Imagine what life would be like if it were more like TV commercials, where an offhand remark about your kids to your hairstylist would summon up your personal self-help guru bearing armloads of books she wants you to read. Actually, life is like that, if you get your 'do done at one of the beauty salons on Charlene Ferguson's regular Saturday route. Sista's in the Spirit is a one-woman lending library that's filled with titles from a 400-volume collection and set up in salons in Brighton, Park Hill and Five Points. The dynamic Ferguson found the power of books during the toughest times in her own life, and she now shares that power with others in need at no charge.
The typical managed-care office visit doesn't leave much time for the kind of small talk that can reveal otherwise overlooked symptoms of serious conditions, especially with elderly patients who don't like to complain. The patients of geriatric specialist Dr. John Scott now receive the benefit of an hour-long group visit once a month, where they learn about their multiple illnesses, get their prescriptions refilled and have their general questions answered. That leaves time for one-on-one visits with anyone who needs more care. Dr. Scott isn't accepting new patients at the moment, but other physicians might be open to new ideas in treating older people.


A trip to the hospital isn't supposed to be a day at the spa, but it doesn't have to be dreadful, either. Longmont United Hospital was named "A Hospital With a Heart" last year, for good reason: Family kitchens and dining rooms, quiet rooms for meditation, and health-education libraries on every floor are just some of the amenities available to patients. Non-traditional treatments such as massage and acupuncture are also available to make patients feel a little bit pampered.


Talk about a stirring story! Every Friday afternoon, volunteer Marty Slattery sets up shop at the Hospice of St. John, dispensing cocktails and comfort to the terminally ill. Back in the days when he was a drinker, Slattery tended bar; when he needed to fulfill a community-service requirement, he came up with the cocktail concept. Today it's a real public service. Slattery's even written a novel based on his experiences, the self-published The Cocktail Cart.


You thought the ATM next to the checkout was convenient. Now you can fill up on your way out of the parking lot at King Soopers and City Market locations across the state. Parent company Kroger has been pumping petroleum products from mini-convenience stores since 1998; the metro Denver area now has eight locations. Use your Sooper Card for a three-cent-per-gallon discount, too.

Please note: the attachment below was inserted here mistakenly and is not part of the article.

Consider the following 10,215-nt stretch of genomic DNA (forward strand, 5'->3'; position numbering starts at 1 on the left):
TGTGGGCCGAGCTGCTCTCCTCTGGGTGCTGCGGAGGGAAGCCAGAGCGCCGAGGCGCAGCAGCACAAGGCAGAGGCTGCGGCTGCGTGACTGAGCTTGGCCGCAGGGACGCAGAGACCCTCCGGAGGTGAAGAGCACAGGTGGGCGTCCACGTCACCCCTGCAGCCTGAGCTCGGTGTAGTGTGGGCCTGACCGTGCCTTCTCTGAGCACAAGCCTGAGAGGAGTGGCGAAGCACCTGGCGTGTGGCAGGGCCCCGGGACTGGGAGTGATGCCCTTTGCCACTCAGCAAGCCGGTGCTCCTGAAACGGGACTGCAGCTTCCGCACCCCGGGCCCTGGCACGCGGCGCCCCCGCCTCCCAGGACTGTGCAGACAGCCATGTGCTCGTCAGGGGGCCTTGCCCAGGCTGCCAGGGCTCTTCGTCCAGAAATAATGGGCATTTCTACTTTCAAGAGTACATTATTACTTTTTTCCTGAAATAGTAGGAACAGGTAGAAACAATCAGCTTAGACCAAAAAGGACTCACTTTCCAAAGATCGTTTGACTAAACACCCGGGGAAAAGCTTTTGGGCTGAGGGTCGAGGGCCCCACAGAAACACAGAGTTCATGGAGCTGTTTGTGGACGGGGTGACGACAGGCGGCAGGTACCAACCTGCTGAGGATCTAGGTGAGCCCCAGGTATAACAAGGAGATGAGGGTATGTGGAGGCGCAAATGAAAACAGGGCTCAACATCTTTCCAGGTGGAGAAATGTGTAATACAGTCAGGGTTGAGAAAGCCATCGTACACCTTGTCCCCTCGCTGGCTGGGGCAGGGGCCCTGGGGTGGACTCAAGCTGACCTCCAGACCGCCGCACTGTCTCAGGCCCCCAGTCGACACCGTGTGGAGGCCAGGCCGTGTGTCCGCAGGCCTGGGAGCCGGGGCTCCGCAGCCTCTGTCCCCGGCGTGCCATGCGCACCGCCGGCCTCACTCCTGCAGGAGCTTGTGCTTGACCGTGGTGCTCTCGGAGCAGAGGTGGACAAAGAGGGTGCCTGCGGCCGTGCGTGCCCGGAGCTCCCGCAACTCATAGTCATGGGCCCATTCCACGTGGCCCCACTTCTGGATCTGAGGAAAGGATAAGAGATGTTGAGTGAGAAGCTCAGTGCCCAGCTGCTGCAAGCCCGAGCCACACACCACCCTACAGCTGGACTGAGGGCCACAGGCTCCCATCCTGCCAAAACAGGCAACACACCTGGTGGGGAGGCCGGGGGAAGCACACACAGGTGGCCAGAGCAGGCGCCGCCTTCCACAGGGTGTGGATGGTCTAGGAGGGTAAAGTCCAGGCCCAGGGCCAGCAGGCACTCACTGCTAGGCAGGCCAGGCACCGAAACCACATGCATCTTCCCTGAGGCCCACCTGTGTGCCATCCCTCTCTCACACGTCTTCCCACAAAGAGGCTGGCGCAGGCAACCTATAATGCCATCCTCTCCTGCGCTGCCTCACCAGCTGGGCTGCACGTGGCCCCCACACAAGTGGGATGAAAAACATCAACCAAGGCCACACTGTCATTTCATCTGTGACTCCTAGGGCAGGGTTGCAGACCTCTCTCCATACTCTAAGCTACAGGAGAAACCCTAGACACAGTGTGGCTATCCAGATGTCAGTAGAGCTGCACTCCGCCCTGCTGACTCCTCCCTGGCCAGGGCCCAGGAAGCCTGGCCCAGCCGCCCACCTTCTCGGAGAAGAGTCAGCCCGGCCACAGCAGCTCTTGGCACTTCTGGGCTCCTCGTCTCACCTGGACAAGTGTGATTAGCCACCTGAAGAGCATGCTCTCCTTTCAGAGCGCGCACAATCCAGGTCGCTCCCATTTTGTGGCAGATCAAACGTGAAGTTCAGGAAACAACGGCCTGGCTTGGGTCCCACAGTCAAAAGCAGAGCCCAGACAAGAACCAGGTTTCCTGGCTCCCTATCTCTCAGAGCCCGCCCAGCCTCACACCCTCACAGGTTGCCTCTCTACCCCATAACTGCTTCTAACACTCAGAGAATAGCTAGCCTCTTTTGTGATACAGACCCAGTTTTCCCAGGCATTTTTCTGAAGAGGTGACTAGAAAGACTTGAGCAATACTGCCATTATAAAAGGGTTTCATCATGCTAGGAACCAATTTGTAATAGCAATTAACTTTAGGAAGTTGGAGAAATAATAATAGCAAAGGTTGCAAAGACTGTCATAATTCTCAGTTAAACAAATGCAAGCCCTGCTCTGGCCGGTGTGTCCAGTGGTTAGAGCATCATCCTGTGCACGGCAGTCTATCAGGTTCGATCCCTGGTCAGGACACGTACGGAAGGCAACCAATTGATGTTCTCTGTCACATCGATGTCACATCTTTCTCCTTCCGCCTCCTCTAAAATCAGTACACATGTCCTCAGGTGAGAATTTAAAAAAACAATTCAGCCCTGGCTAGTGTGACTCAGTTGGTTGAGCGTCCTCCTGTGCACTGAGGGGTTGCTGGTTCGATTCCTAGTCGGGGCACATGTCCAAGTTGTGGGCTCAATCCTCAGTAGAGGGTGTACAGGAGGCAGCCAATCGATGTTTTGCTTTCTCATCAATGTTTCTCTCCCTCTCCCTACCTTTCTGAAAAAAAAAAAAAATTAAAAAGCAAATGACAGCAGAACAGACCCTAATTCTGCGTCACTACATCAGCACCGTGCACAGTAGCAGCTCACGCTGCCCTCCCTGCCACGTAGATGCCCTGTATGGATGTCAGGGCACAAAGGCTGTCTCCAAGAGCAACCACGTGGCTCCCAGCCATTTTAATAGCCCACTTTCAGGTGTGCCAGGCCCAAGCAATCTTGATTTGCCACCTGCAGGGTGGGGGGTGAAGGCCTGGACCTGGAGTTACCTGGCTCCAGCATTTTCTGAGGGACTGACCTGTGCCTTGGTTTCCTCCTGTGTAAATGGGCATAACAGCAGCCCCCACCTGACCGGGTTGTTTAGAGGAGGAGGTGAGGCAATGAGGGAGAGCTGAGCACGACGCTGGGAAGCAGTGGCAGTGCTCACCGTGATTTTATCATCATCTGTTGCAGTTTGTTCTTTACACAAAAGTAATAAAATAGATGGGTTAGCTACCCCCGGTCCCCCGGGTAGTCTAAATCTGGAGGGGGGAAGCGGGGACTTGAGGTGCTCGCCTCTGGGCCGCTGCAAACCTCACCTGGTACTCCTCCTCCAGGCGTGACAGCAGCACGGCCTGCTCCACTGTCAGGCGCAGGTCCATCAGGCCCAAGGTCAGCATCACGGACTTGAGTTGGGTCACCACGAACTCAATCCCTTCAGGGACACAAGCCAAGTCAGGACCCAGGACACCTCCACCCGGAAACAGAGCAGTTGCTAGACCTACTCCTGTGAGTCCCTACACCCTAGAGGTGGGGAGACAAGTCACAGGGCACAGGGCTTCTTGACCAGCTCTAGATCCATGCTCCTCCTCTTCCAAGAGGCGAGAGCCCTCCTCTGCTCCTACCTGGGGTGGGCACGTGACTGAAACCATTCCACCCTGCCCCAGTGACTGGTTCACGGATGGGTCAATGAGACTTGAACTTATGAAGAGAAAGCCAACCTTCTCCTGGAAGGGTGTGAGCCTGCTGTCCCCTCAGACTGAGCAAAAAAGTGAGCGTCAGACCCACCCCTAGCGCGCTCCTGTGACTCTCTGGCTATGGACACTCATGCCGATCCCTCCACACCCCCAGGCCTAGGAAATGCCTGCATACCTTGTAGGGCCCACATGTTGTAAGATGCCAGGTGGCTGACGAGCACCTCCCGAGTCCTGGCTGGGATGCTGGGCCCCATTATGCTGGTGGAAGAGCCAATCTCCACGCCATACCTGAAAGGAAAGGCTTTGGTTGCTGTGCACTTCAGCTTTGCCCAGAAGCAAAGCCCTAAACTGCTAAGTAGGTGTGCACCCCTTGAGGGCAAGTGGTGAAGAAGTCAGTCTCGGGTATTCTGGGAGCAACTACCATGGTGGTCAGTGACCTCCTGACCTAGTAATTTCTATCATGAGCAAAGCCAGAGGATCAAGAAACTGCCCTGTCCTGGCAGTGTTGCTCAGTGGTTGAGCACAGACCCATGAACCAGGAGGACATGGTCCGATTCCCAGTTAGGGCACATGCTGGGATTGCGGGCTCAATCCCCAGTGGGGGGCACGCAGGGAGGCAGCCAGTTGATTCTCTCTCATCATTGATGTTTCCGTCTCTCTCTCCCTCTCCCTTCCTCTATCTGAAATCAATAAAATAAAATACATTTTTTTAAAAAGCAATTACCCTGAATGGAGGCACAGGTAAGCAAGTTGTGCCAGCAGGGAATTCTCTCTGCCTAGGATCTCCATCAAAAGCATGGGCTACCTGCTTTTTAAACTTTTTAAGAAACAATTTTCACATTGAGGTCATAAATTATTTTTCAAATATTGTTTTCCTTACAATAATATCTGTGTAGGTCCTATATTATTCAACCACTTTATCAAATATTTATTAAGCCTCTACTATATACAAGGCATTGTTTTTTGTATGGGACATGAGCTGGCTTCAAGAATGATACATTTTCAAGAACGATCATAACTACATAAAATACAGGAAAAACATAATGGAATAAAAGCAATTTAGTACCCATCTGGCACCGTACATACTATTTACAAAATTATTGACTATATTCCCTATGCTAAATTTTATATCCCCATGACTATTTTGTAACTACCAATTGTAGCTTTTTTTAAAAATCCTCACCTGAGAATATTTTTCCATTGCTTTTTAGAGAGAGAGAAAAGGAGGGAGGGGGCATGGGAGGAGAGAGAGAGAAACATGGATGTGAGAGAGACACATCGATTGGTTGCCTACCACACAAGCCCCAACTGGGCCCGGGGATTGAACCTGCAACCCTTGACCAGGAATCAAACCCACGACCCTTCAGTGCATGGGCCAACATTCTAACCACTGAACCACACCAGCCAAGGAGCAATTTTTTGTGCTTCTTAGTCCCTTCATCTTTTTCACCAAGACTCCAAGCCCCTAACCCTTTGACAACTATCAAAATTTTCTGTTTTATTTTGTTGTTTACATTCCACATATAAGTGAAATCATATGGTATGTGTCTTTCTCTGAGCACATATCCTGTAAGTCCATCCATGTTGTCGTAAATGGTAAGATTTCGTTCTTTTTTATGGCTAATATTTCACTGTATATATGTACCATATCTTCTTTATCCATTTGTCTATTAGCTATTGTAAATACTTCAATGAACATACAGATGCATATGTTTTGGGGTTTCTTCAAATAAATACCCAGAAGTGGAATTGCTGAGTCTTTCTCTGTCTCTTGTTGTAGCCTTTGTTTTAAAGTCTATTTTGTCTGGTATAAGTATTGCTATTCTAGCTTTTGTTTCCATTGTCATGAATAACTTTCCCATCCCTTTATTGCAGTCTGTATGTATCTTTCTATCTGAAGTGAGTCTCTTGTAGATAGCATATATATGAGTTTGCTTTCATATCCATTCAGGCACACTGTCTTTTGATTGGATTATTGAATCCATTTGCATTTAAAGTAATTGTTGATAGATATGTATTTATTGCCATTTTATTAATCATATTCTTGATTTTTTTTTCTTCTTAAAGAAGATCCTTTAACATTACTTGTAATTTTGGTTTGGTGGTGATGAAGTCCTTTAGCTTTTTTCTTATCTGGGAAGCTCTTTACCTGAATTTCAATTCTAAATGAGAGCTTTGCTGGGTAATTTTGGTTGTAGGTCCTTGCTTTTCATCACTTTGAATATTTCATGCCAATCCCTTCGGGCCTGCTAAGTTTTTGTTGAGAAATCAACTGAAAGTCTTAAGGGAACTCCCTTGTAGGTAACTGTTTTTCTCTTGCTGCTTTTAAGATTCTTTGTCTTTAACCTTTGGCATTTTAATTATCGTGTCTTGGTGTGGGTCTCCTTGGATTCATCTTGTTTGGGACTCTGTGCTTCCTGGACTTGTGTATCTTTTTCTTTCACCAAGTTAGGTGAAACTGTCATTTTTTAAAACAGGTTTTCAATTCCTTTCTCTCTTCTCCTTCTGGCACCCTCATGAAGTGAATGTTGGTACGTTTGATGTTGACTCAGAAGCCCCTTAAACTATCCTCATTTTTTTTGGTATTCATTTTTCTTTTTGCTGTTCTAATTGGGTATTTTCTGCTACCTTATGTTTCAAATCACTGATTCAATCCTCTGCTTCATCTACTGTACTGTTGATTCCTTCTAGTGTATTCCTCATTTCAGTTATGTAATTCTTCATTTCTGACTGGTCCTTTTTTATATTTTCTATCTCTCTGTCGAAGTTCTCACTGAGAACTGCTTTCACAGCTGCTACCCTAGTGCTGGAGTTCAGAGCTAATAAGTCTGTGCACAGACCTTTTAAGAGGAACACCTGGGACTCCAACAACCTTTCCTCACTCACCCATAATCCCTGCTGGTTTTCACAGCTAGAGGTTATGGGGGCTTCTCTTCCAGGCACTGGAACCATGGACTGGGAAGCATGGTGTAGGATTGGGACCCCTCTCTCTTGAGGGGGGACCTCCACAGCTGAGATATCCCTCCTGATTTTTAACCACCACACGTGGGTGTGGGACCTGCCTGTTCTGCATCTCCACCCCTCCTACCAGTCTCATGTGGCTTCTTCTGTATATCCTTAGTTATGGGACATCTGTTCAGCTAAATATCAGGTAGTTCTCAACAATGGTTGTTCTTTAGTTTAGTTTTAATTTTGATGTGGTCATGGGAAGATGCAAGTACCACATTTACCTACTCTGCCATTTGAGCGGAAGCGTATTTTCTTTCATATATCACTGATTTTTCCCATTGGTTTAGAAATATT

Not only is Compass building goodwill with ATM users by not soaking them for fees (even if they aren't Compass customers!), but they tend to offer more pleasant surroundings for the cash-hungry on the move. This drive-through is well-designed, clean, well-lit and nicely landscaped. If only they'd plant a money tree, it would be ideal.

Anyone who's shopped for floor coverings recently knows they usually come in two types: the wrong color that fits your space perfectly, or the perfect pattern that's only two feet too wide for your room. You can find the third type -- exactly what you want in exactly the size you need -- at Allure Custom Rugs. For more than a dozen years, owner Avner Giladi and his artisans have been transforming individual designs into custom rugs. The carpets, available only through interior designers, take about two months to create and are never of the fourth type: cheap. Most cost between $40 and $90 per square foot, depending on the design. The rest of us can watch the rugs take shape with a tour of the Allure factory; call for an appointment.


Step up to a custom look in your little log cabin with a handcrafted spiral or curved stairway from StairMeister, a Boulder company that has carved out a niche business by offering replacement stairways for the standard steps included in most log-home kits. Tad and Kimberly Horning's shop off U.S. 36 turns out the designer staircases, which run between $3,000 and $20,000, for delivery to all fifty states.


Denver's Home Improvement Thrift Store is a fabulous community resource on many levels. It recycles usable building materials not accepted by regular thrift stores, so it's good for the environment. It sells building materials (everything including the kitchen sink) for up to 70 percent less than even big-box discounters, so it's good for your remodeling budget. Bud's Warehouse also provides job-training opportunities for individuals struggling with drug and alcohol addiction or prison records, employing the formerly unemployable and helping them get on with life, so it's good for society, too. Stop by the warehouse, in the historic 1881 Colorado Ironworks building (five blocks north of Coors Field), and say hi to Bud.
A sharp tool is a safe tool. The guys at Schlosser Tool & Machinery have been keeping Denver woodworkers sawing safely for more than half a century. Bring your old hand blades -- saws, chisels, augers, anything but power tools -- to the service department and get them spiffed up for a whole new lifetime of service. It's a sharp idea.


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